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Years ago when Susan Coryell lived in Northern Virginia, she started writing a novel about a haunted Revolutionary War era estate nearby.
But then she moved to Smith Mountain Lake.
Her address changed, but her desire to write didn’t. Coryell decided to continue working on her novel, “A Red, Red Rose,” but move the setting to a lake.
“I did the bulk of my research (for the book) at the Bedford Museum,” she said. “It was just fascinating doing the research.”
Later this fall, on Oct. 23, Coryell is scheduled to talk about her book and the history she researched at the Bedford Central Library.
Coryell calls her novel “a cozy mystery” as well as a Southern gothic novel. That means it is high on mystery and low on gore. She said the characters are ones “the reader might encounter in daily life anywhere and they are set in small, picturesque towns or villages.”
And the Southern gothic allows for a number of the region’s cultural issues to be explored. That’s certainly true of “A Red, Red Rose,” which includes cultural clashes between Northern and Southern values, city and country living, wealth and attitudes about the Civil War,
family ties and bloodlines, revenge and retribution as well as history and nature.
“Characters have their flaws,” she notes.
The protagonist in the novel is 20-year-old Ashby Overton from New Jersey, who visits her aunt and uncle at their historic estate in Southern Virginia. She hopes to unearth her ancestral roots and the cause of a mysterious rift surrounding the horseback riding death of her grandmother many years ago.
From the moment she enters her room in the oldest wing of Overhome, Ashby feels an invisible, enfolding presence. This was Rosabelle’s room, but no one is willing to talk about Rosabelle.
As summer unfolds, so does the shroud of silence surrounding Overhome. Ever present is a force Ashby never sees, only feels. Thus the entrance of the paranormal: candles light themselves, notes from an old lullaby fall from the ceiling, the radio tunes itself each day. And roses, always meant for Ashby appear in the unlikeliest places.
Notes Coryell: “Full of heartbreak and adventure, fear and passion, the summer leads Ashby on a suspenseful sometimes terrifying journey as she navigates centuries of family strife alongside the puzzling parameters of the spirit world. Ultimately she discovers that some secrets, even the most fiercely guarded, are destined to be revealed.”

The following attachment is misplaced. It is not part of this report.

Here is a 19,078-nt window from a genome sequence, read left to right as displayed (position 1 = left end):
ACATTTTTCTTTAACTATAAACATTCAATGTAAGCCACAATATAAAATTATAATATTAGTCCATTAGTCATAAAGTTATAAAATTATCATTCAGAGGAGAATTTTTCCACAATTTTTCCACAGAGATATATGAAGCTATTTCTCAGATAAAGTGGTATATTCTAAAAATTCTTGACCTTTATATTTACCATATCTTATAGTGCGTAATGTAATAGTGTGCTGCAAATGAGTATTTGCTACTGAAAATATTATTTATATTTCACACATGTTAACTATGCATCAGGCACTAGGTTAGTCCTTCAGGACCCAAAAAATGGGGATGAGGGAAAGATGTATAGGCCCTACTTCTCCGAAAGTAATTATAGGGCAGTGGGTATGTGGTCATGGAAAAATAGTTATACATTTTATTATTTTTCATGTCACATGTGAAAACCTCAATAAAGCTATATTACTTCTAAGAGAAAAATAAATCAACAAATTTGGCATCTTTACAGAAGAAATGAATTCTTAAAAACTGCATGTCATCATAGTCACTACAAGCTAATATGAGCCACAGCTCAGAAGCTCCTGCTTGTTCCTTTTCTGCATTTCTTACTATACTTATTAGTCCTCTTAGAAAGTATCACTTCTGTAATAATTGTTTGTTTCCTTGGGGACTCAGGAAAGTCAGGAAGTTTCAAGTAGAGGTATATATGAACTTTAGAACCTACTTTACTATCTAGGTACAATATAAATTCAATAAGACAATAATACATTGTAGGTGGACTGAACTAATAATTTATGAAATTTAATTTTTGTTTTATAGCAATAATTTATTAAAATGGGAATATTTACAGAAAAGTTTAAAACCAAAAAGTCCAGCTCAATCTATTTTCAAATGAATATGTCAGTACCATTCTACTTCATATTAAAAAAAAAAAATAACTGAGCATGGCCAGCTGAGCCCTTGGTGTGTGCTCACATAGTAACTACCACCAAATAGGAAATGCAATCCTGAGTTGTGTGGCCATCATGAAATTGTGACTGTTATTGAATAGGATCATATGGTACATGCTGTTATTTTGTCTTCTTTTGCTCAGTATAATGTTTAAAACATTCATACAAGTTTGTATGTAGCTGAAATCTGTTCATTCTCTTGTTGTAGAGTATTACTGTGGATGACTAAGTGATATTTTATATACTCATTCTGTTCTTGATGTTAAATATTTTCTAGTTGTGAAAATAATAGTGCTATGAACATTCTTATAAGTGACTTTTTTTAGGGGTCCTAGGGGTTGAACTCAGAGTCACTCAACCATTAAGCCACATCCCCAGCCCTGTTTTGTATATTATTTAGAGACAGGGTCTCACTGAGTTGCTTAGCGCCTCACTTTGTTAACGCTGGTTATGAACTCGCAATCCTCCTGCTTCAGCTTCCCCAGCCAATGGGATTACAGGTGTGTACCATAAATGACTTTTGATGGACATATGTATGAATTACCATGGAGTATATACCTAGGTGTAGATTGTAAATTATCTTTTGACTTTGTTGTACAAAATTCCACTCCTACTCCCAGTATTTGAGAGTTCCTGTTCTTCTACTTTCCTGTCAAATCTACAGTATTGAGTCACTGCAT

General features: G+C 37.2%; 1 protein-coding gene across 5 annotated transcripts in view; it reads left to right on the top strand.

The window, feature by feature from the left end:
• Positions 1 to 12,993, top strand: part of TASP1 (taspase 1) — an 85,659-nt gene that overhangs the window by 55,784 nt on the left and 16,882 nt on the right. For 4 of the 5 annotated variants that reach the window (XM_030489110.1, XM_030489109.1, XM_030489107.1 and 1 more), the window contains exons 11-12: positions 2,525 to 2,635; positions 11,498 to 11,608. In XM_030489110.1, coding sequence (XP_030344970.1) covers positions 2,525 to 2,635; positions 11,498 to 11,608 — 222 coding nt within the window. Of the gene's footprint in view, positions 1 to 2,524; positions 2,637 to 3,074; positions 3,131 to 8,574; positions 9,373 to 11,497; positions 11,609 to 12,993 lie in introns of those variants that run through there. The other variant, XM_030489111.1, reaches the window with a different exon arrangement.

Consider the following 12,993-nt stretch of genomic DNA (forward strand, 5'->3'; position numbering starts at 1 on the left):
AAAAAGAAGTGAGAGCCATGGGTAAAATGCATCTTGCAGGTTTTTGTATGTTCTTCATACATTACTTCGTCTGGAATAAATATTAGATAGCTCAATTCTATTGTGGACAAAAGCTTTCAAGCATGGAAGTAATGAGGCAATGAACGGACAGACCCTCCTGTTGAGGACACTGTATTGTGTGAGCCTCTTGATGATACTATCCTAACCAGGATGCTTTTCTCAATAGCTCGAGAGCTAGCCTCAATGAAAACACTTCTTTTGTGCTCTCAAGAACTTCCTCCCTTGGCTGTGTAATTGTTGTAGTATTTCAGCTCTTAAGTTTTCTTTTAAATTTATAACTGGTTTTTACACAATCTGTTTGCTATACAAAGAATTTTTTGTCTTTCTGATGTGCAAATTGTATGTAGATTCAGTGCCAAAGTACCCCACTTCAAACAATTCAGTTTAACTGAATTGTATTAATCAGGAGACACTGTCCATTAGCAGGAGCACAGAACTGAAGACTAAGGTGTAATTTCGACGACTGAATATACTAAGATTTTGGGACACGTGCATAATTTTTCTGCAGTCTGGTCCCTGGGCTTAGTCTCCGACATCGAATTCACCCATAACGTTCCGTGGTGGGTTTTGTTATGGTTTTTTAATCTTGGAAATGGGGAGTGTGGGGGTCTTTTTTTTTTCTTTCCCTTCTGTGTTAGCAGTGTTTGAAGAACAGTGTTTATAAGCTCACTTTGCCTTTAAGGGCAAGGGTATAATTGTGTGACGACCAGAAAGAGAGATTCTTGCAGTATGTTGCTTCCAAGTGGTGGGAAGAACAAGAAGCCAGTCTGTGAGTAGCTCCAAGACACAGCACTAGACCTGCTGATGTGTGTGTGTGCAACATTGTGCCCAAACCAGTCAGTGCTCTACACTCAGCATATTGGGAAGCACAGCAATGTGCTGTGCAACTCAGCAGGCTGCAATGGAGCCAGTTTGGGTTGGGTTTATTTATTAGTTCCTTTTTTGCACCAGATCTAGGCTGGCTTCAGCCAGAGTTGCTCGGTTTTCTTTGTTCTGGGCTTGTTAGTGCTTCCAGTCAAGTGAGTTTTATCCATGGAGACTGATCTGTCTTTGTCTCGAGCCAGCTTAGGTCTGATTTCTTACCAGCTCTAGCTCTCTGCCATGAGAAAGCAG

Coryell has been working on her book for more than a decade. She said it appeals to a wide audience because of its range of themes and characters.
This is her first time to have a work available on E-book, which Coryell said is exploding. She said it’s been receiving positive reviews and has also drawn an audience from paranormal groups. “There is a lot of theme in this book,” she said. “I like to keep people turning pages.”
Coryell said the history in her book is authentic. She said she’s never encountered a ghost but has friends who have. Some groups have said her version of a ghost have fit perfectly what their experiences have been.
She is planning a sequel, based on Ashby’s life some three or four years later. She said it will “solve” one of the long-standing Confederate mysteries.
Writing is nothing new to Coryell—a retired English teacher—or her family. “I always say writers know who we are and writers have to write,” stated Coryell.
Her maternal grandfather was a published poet; her brothers are both published nonfiction authors; all three of her children are writers and a couple of her grandchildren are also following in those footsteps. “My mother said I was born with a pencil in my hand,” Coryell said.
Her first published book was “Eaglebait,” which took on the issue of bullying. Though published two decades ago, it has received renewed interest.
“Eaglebait” won two awards—a national and an international one—and is cited on numerous anti-bullying Web sites. That prompted Coryell to bring it back out in softcover last year. “I do think that is an issue that isn’t going to die,” she said of bullying.
And Coryell is setting her writing standards higher, the more she writes. “I want to make my writing even better,” she said.
When not writing, Coryell enjoys boating, kayaking, travel, golf and yoga.
Coryell notes that her book is a good choice for book clubs because of all the themes and layers. “My novel is not just a who-done-it thriller but a book based on multiple themes,” she said, adding she would be happy to meet with book clubs that read and discuss the book.
“A Red, Red Rose” is published by L&L Dreamspell: www.lldreamspell.com. It is
available as a Kindle E-book at Amazon; AllRomance/omniLit; multi format Ebook from Fictionwise; iBookstore!; and Nook E-Book (Barnes and Noble) for $4.99. Print copies are available from Amazon and at Barnes and Noble bookstores for $13.99.
Visit her Web site: www.susancoryellauthor.com and her blog: www.susancoryellauthor.blogspot.com. She is on Facebook and utilizes Jacket Flap, Linked In and She Writes.